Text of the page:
The musical score for Somewhere in Time has also taken on a life of it's own due to the same word-of-mouth that has made the film a cult classic. The timeless music crafted by John Barry has received more praise than the film over the years. Ironically, were it not for his friendship with Jane Seymour he would never have been approached to score the film.
The movie Somewhere in Time is based upon the book, Bid Time Return, by Richard Matheson. With the success of the movie, the book has since been retitled as Somewhere in Time most likely to save on confusion and capitalize on the familiarity of the movie title. A bit of controversy surrounds Matheson's book. His premise for time travel has been said to have been borrowed from Time and Again (absolutely love that book) by Jack Finney. Finney used a similar method for time travel in his book where the main character was surrounded by authentic clothing and items from the time period he wished to travel to – exactly like Richard Collier's character in Bid Time Return and the movie.
In scenes that take place in 1912 on the porch of the hotel you can sometimes see American flags in the background. The flags in the movie have 50 stars. The 50 star flag wasn't adopted until after 1959.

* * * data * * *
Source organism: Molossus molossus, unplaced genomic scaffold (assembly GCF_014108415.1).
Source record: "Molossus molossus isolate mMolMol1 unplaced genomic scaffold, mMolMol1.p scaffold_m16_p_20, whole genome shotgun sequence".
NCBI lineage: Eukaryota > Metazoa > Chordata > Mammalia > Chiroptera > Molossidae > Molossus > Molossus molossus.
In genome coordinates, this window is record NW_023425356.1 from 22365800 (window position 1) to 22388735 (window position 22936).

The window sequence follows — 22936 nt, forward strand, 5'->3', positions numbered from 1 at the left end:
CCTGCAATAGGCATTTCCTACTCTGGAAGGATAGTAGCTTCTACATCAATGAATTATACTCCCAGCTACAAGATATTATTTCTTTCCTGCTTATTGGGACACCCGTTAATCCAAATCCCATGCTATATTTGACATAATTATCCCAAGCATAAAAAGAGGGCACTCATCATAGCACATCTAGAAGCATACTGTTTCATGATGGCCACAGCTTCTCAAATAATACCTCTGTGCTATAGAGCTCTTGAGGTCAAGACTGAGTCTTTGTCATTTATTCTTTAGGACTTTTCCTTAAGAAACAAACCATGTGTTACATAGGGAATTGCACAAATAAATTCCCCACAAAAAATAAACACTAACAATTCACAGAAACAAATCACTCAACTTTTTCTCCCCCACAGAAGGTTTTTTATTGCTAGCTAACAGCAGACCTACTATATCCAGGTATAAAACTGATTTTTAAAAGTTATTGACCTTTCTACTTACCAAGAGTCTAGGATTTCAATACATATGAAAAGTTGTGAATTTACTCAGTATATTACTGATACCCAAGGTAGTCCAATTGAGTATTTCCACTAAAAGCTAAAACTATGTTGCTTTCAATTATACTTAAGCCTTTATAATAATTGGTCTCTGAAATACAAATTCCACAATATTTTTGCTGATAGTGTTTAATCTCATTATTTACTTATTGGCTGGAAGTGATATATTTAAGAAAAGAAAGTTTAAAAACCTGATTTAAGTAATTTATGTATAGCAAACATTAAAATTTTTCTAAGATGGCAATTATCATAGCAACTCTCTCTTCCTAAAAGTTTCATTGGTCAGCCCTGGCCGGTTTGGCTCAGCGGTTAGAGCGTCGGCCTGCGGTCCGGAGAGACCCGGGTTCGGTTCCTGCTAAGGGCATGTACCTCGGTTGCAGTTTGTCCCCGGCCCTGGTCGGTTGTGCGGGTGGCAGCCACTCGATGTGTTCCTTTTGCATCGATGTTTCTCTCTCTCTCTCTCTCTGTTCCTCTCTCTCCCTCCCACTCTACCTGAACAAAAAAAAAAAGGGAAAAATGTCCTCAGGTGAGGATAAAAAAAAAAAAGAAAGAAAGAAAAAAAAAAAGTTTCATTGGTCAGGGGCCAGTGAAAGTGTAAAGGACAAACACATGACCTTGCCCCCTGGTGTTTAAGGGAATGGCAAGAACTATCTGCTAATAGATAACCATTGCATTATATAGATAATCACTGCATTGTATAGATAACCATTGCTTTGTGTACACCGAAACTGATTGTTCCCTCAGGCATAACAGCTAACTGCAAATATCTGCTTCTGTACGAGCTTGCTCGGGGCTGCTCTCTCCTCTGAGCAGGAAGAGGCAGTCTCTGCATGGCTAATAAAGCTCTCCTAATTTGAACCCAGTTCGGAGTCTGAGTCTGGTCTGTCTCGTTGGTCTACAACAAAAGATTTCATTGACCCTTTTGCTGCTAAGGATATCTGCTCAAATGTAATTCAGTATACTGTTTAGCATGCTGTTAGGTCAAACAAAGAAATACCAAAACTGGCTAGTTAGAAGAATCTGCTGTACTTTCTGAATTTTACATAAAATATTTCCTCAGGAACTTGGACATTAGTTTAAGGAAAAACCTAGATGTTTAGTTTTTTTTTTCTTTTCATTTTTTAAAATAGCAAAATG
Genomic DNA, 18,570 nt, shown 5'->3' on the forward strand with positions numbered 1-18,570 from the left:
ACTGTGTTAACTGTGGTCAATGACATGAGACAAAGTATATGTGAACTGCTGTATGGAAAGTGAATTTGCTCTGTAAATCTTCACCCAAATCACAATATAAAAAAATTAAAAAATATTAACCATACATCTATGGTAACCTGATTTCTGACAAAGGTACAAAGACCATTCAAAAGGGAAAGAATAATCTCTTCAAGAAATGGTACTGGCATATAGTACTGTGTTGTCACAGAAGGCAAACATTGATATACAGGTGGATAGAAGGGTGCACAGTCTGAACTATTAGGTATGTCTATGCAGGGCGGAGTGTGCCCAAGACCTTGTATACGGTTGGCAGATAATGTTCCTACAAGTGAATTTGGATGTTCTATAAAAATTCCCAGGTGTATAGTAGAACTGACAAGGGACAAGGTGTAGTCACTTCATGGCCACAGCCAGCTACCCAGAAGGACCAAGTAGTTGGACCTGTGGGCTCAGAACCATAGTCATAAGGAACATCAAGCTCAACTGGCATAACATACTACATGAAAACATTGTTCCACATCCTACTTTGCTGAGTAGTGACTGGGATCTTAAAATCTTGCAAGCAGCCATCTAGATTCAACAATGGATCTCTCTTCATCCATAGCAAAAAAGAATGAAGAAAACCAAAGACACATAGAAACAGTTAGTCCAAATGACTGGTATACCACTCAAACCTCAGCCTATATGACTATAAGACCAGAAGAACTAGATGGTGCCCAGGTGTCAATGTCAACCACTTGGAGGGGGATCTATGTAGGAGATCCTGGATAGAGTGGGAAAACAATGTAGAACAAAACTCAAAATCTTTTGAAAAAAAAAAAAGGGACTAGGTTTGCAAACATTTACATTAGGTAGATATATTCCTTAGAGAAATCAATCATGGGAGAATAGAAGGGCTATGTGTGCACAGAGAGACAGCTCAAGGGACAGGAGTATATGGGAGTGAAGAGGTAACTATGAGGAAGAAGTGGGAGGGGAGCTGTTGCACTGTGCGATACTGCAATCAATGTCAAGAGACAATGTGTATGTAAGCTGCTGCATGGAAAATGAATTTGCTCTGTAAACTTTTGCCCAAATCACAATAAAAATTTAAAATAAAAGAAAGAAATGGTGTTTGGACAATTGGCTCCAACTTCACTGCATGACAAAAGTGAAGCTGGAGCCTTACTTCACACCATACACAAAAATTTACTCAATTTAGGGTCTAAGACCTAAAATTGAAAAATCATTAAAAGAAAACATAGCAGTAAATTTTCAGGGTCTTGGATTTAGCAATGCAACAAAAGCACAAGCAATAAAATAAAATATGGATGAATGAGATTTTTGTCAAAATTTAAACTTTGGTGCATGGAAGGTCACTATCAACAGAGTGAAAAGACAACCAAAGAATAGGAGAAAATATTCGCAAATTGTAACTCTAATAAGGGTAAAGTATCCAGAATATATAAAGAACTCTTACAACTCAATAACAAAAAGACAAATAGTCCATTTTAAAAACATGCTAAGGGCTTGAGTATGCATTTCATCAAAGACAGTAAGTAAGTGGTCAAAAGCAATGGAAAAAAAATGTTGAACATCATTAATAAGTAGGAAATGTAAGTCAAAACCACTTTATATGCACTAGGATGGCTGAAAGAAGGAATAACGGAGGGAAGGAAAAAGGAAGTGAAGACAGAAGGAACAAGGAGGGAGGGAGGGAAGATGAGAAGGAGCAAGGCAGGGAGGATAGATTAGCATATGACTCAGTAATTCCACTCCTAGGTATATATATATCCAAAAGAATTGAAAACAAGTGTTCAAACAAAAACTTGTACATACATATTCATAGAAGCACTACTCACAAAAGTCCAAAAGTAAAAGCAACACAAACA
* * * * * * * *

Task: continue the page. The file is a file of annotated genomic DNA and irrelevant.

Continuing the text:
When Richard discovers the old registration book in the hotel attic, he appears to find his signature on the left hand page. When, in 1912, he actually signs the register, he signs on the right hand page.
In 1912, Richard Collier gives young Arthur his ball, and above their heads, you can see the 1980 fire sprinklers in the ceiling.
The 1912 hotel has frosted light bulbs hanging from the ceiling in some scenes. Frosted bulbs weren't around until the 1940s.
Near the end of the movie, C. Reeve is seated at a table on the lawn, and C. Plummer approaches, with the intent of encouraging C. Reeve to leave town. As they are talking, the camera goes back and forth between them. Whenever the camera is focused on C. Reeve, he is enjoying either a full meal or a cup of coffee.
When Richard Collier first arrives in 1912, the woman getting dressed in the hotel room is humming "You Made Me Love You," a song not published until 1913. It was first recorded by Al Jolson in June of 1913. The lady in the hotel shouldn't have known it yet.
This is Part One of a Two Part Post
Long before Michigan started to become a destination for making movies a small budget film was shooting on Mackinac Island. The year was 1979 and fresh off the success of Superman, Christopher Reeve was on the island filming a romantic film with a time traveling twist, Somewhere in Time. This was the second motion picture filmed on Mackinac Island. The first was, This Time For Keeps in 1946.